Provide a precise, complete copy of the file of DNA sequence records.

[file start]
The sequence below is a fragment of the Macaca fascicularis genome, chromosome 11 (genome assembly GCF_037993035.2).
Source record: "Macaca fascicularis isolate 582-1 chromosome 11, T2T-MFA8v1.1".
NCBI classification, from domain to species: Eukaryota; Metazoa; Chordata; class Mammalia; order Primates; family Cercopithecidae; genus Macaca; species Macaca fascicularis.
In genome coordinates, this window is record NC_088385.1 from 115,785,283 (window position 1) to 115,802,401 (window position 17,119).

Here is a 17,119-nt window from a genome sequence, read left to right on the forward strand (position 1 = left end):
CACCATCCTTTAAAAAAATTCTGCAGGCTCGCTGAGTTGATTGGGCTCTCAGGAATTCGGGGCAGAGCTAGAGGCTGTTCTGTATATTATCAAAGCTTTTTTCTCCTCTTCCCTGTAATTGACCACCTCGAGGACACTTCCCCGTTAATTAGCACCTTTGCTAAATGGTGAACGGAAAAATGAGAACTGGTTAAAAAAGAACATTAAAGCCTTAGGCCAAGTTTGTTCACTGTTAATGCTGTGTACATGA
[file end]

The sequence below is a fragment of the Macaca fascicularis genome, chromosome 11 (genome assembly GCF_037993035.2).
Source record: "Macaca fascicularis isolate 582-1 chromosome 11, T2T-MFA8v1.1".
NCBI classification, from domain to species: Eukaryota; Metazoa; Chordata; class Mammalia; order Primates; family Cercopithecidae; genus Macaca; species Macaca fascicularis.
In genome coordinates, this window is record NC_088385.1 from 115,785,283 (window position 1) to 115,802,401 (window position 17,119).

Here is a 17,119-nt window from a genome sequence, read left to right on the forward strand (position 1 = left end):
CACCATCCTTTAAAAAAATTCTGCAGGCTCGCTGAGTTGATTGGGCTCTCAGGAATTCGGGGCAGAGCTAGAGGCTGTTCTGTATATTATCAAAGCTTTTTTCTCCTCTTCCCTGTAATTGACCACCTCGAGGACACTTCCCCGTTAATTAGCACCTTTGCTAAATGGTGAACGGAAAAATGAGAACTGGTTAAAAAAGAACATTAAAGCCTTAGGCCAAGTTTGTTCACTGTTAATGCTGTGTACATGA